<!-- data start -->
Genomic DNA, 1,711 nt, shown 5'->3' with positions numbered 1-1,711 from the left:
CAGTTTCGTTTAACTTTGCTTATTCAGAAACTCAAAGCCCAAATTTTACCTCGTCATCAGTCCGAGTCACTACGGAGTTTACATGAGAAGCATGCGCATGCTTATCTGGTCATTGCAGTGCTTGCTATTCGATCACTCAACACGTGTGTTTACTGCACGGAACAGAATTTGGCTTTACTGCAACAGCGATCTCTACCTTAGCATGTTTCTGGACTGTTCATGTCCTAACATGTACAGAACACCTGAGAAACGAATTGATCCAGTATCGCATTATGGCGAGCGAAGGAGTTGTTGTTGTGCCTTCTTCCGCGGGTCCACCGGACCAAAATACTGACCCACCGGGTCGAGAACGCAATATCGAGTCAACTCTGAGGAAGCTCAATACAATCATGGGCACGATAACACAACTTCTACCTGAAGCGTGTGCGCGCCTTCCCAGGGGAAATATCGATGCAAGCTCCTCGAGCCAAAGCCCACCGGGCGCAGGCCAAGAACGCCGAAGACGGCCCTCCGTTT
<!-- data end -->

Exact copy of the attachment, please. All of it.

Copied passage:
Genomic DNA, 1,711 nt, shown 5'->3' with positions numbered 1-1,711 from the left:
CAGTTTCGTTTAACTTTGCTTATTCAGAAACTCAAAGCCCAAATTTTACCTCGTCATCAGTCCGAGTCACTACGGAGTTTACATGAGAAGCATGCGCATGCTTATCTGGTCATTGCAGTGCTTGCTATTCGATCACTCAACACGTGTGTTTACTGCACGGAACAGAATTTGGCTTTACTGCAACAGCGATCTCTACCTTAGCATGTTTCTGGACTGTTCATGTCCTAACATGTACAGAACACCTGAGAAACGAATTGATCCAGTATCGCATTATGGCGAGCGAAGGAGTTGTTGTTGTGCCTTCTTCCGCGGGTCCACCGGACCAAAATACTGACCCACCGGGTCGAGAACGCAATATCGAGTCAACTCTGAGGAAGCTCAATACAATCATGGGCACGATAACACAACTTCTACCTGAAGCGTGTGCGCGCCTTCCCAGGGGAAATATCGATGCAAGCTCCTCGAGCCAAAGCCCACCGGGCGCAGGCCAAGAACGCCGAAGACGGCCCTCCGTTT